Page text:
For those with qualms about allowing the seventh-placed team into Europe’s premier competition, the Champions League was diluted years ago. As for the “fairness” of the play-offs, we long since jettisoned those qualms and revelled in the excitement. Another justified concern is whether the play-off system would actually do more than give the occasional bloody nose to the big clubs.

If we are worried about the difference between the rich and the rest, does this do enough to correct it? Will depriving a year of Champions League income from one of the bigger teams — and giving it to, say, Fulham or Spurs — really level the playing field?

They would have to negotiate a qualifying round and only then would they be assured of the millions of income from the group stages. Does that leave enough time to bolster the squad with fresh signings? How much to invest given it could be a short-lived campaign? Could their squad cope with the twin challenges? Perhaps not, but they would love just a glimmer of a chance of finding out.
Title: Re: Tuesday Fulham Stuff (16.02.10)
Post by: White Noise on February 16, 2010, 06:52:28 AM

Stefano Okaka Will Become A Great Striker

– Roma Midfielder Daniele De Rossi
World Cup winner believes Okaka has it all…

By Rupert Fryer

Feb 15, 2010 7:11:00 PM
Roma midfielder Daniele De Rossi believes striker Stefano Okaka will one day become a football great.

“We’re good friends, he’s a great guy and will become a great player,” De Rossi told “He’s very strong, a little like Luca Toni.”

The 20-year-old Italian is currently on loan with Fulham as he moved to London in search of more first-team opportunities, something De Rossi says is all he needs to become a top European striker.

“He has fantastic technical skills and he’s physically very fit and he’s still only 20 years old," he said. "He needs to play at Fulham and he’ll soon become a great striker.”

Okaka, who scored his first goal for Fulham in the 4-0 win over Notts County yesterday, has joined the Cottagers until the end of the current campaign and if all goes well, manager Roy Hodgson has the option to extend the deal for another season.
Title: Re: Tuesday Fulham Stuff (16.02.10)
Post by: White Noise on February 16, 2010, 06:59:07 AM

Shakhtar decided not to watch Fulham’s play to the end

14-02-10 21:03:22

The cultural outing of Shakhtar players and coaches to FA Cup Fulham v Notts County match was not only for the entertainment, but also for information. The Miners spent an hour and a half getting from their training camp in St. Albans to London Craven Cottage stadium in order to study the habit of the rival in the home conditions.

The old stadium of Fulham is situated in a densely built district and moreover, it comes close to Thames on one side. So, there is not much free space. That is why the Miners had to leave the bus several quarters before the stadium and go on foot with the fans of both teams.

We must say that a lot of fans came to support Notts County. Buses of guests by the roadsides reminded the image, say, the Ukrainian Cup final, when thousands of fans come to the place of event across the country.

People recognized Shakhtar players, came up to take photo or ask for the autograph. In stands this process lasted nearly all match long. The English fans showed their qualification, some came up to speak a word or two with somebody of the winners of the UEFA Cup personally. Darijo Srna, Fernandinho and Jadson were very popular.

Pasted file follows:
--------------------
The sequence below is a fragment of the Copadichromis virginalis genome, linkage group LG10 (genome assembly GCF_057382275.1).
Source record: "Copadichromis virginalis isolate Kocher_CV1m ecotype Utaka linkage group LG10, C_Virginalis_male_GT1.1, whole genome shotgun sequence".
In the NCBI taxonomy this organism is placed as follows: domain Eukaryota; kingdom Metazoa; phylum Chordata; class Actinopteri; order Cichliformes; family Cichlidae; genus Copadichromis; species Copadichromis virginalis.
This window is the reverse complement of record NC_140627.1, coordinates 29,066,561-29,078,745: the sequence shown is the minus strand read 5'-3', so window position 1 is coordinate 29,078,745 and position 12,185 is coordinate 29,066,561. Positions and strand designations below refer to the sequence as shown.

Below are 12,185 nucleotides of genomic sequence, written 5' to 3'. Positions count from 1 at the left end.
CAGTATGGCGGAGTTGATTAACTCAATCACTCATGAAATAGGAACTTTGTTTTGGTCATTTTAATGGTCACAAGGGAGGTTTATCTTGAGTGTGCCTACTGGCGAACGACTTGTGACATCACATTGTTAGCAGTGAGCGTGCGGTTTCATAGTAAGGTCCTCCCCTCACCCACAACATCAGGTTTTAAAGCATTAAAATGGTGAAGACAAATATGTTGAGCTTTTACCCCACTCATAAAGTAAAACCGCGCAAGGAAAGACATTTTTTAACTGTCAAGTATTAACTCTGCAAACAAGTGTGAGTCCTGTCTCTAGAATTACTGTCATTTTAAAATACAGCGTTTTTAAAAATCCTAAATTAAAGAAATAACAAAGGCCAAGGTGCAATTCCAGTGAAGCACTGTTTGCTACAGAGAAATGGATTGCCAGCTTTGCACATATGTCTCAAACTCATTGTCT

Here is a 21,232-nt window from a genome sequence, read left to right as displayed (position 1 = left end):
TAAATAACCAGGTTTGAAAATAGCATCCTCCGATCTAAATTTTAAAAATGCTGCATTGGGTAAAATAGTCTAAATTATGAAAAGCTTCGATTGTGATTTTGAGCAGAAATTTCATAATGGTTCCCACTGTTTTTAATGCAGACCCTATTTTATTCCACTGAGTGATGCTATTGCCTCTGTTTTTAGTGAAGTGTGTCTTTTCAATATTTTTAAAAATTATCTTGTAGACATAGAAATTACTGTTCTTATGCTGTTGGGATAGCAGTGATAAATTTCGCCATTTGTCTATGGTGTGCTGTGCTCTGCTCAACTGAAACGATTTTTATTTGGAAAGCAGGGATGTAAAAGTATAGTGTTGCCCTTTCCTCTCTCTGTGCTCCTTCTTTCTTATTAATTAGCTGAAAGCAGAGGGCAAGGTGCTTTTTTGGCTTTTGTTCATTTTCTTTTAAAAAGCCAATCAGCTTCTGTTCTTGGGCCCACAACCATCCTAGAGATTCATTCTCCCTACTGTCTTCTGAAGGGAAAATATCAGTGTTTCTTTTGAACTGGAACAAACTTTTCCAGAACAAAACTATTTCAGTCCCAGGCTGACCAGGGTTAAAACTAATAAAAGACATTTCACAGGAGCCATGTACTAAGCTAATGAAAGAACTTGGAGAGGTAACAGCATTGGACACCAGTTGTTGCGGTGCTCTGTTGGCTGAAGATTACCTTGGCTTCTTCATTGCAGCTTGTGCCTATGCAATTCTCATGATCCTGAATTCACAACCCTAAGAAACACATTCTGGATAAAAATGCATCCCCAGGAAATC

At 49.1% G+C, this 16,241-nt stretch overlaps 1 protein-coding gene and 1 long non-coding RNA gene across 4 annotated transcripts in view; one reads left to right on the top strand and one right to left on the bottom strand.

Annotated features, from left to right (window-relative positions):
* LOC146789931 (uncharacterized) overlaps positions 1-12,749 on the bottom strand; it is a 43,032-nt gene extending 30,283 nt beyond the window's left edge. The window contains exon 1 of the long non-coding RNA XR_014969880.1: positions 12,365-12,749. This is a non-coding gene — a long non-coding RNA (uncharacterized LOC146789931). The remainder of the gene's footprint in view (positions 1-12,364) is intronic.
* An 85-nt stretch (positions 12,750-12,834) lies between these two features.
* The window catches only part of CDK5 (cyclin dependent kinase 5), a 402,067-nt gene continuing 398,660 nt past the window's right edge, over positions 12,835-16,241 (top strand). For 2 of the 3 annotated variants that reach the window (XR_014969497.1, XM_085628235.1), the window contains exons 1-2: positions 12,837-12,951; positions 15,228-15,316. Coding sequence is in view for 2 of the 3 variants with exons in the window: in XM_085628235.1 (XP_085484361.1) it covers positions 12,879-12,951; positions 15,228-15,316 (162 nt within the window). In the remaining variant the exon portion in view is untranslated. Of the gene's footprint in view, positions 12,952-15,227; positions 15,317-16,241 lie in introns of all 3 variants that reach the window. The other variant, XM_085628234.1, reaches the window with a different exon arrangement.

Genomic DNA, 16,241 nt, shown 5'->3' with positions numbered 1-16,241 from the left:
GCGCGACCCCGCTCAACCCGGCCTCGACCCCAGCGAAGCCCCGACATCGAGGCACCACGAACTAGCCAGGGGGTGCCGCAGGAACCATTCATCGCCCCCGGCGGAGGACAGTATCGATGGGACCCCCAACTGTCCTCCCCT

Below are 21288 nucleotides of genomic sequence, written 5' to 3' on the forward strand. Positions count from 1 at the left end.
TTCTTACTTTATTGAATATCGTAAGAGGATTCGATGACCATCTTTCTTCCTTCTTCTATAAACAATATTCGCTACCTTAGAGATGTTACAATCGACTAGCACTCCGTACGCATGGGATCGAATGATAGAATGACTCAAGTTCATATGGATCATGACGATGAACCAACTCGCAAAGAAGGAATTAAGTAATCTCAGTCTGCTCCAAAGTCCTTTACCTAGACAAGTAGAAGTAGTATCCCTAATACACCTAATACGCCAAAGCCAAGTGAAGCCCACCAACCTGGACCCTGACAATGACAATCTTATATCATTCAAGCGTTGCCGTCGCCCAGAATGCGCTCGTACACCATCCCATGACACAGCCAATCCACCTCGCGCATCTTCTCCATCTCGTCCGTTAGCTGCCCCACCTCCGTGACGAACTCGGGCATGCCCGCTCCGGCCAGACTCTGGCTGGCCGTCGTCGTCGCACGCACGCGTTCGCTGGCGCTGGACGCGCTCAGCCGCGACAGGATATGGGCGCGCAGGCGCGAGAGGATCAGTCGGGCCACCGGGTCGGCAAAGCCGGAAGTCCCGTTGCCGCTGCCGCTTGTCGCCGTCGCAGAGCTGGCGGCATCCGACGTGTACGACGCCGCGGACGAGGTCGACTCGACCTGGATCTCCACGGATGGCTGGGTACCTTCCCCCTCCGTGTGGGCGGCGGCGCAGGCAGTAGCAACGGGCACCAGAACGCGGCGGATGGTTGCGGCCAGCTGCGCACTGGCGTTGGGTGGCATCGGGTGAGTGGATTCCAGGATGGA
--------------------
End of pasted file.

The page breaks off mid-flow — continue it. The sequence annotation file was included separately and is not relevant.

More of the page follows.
Fulham representatives turned out to be the generous hosts. They didn’t let the Donetsk delegation to stay in the queue, accredited the Press Office of FC Shakhtar... However, they didn't allow us to make the video and let us to take photos only by the unprofessional camera. So, don't judge too severely, here you can see what photos we managed to make by the simple hand-held camera.

The English use the topic of the approaching match against Shakhtar very actively. The programme for the match against Notts County is reach in information about the Donetsk team and advertisement of the tickets to buy. The word 'Shakhtar' glimpsed regularly on the light boards around the pitch. In the Fulham fan-shop beside the other things the important place was for the twin scarf made for the clash against the Donetsk team.

As concerns the game itself, maybe it was Notts County that didn’t let the Miners to see the real strength of the London team. This club turned out to be so weak that Fulham had no other choice than to smash the guests without mercy. It is clear that it would be more interesting to look at Hodgson's footballers in the clash with mightier rival. But there was no choice.

By and large the Shakhtar players agreed that our future rival hasn’t amazed us by anything special. To play against them is possible, very possible. Of course, we shouldn't play relaxed and should concentrate fully. Among Fulham players Zamora distinguished himself. The Londoners very often built their play on him. The very high defenders were also remarkable. They blocked the "second floor" completely.

The separate praise to the fans. They support their team crazily. This is England!

After the third goal was scored to Notts County, Mircea Lusescu ordered to get into the bus. There was everything clear with this match. However getting to the exit Shakhtar managed to see the fourth goal, but on the numerous screens that cover the Fulham stadium from the outside.

FC Shakhtar
Press Office